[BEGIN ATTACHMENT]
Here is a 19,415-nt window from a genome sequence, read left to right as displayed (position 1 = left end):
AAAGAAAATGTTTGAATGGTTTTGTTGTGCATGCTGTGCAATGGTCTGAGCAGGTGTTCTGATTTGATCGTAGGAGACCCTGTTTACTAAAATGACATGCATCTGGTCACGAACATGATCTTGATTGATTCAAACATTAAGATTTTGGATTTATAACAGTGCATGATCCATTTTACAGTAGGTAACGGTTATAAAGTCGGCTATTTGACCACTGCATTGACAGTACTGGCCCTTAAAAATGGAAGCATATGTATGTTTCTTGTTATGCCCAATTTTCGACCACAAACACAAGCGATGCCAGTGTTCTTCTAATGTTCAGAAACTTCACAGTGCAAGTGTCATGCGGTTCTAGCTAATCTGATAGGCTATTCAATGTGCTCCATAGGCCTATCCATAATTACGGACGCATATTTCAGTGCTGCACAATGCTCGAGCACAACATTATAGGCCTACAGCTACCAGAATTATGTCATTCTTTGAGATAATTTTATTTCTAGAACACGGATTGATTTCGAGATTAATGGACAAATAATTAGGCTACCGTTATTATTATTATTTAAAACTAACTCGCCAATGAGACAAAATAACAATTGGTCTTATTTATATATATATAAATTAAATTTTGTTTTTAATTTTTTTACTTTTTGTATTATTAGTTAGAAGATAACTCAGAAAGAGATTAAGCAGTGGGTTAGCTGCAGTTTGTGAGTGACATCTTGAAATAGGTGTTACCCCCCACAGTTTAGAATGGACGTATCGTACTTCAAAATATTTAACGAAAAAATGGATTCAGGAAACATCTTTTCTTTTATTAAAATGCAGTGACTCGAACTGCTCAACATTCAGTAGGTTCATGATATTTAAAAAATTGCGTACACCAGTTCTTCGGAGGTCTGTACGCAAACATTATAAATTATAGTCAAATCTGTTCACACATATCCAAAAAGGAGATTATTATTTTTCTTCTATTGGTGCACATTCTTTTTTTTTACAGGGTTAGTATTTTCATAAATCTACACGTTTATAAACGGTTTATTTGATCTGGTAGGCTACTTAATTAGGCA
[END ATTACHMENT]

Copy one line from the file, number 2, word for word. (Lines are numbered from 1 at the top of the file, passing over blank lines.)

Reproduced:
AAAGAAAATGTTTGAATGGTTTTGTTGTGCATGCTGTGCAATGGTCTGAGCAGGTGTTCTGATTTGATCGTAGGAGACCCTGTTTACTAAAATGACATGCATCTGGTCACGAACATGATCTTGATTGATTCAAACATTAAGATTTTGGATTTATAACAGTGCATGATCCATTTTACAGTAGGTAACGGTTATAAAGTCGGCTATTTGACCACTGCATTGACAGTACTGGCCCTTAAAAATGGAAGCATATGTATGTTTCTTGTTATGCCCAATTTTCGACCACAAACACAAGCGATGCCAGTGTTCTTCTAATGTTCAGAAACTTCACAGTGCAAGTGTCATGCGGTTCTAGCTAATCTGATAGGCTATTCAATGTGCTCCATAGGCCTATCCATAATTACGGACGCATATTTCAGTGCTGCACAATGCTCGAGCACAACATTATAGGCCTACAGCTACCAGAATTATGTCATTCTTTGAGATAATTTTATTTCTAGAACACGGATTGATTTCGAGATTAATGGACAAATAATTAGGCTACCGTTATTATTATTATTTAAAACTAACTCGCCAATGAGACAAAATAACAATTGGTCTTATTTATATATATATAAATTAAATTTTGTTTTTAATTTTTTTACTTTTTGTATTATTAGTTAGAAGATAACTCAGAAAGAGATTAAGCAGTGGGTTAGCTGCAGTTTGTGAGTGACATCTTGAAATAGGTGTTACCCCCCACAGTTTAGAATGGACGTATCGTACTTCAAAATATTTAACGAAAAAATGGATTCAGGAAACATCTTTTCTTTTATTAAAATGCAGTGACTCGAACTGCTCAACATTCAGTAGGTTCATGATATTTAAAAAATTGCGTACACCAGTTCTTCGGAGGTCTGTACGCAAACATTATAAATTATAGTCAAATCTGTTCACACATATCCAAAAAGGAGATTATTATTTTTCTTCTATTGGTGCACATTCTTTTTTTTTACAGGGTTAGTATTTTCATAAATCTACACGTTTATAAACGGTTTATTTGATCTGGTAGGCTACTTAATTAGGCA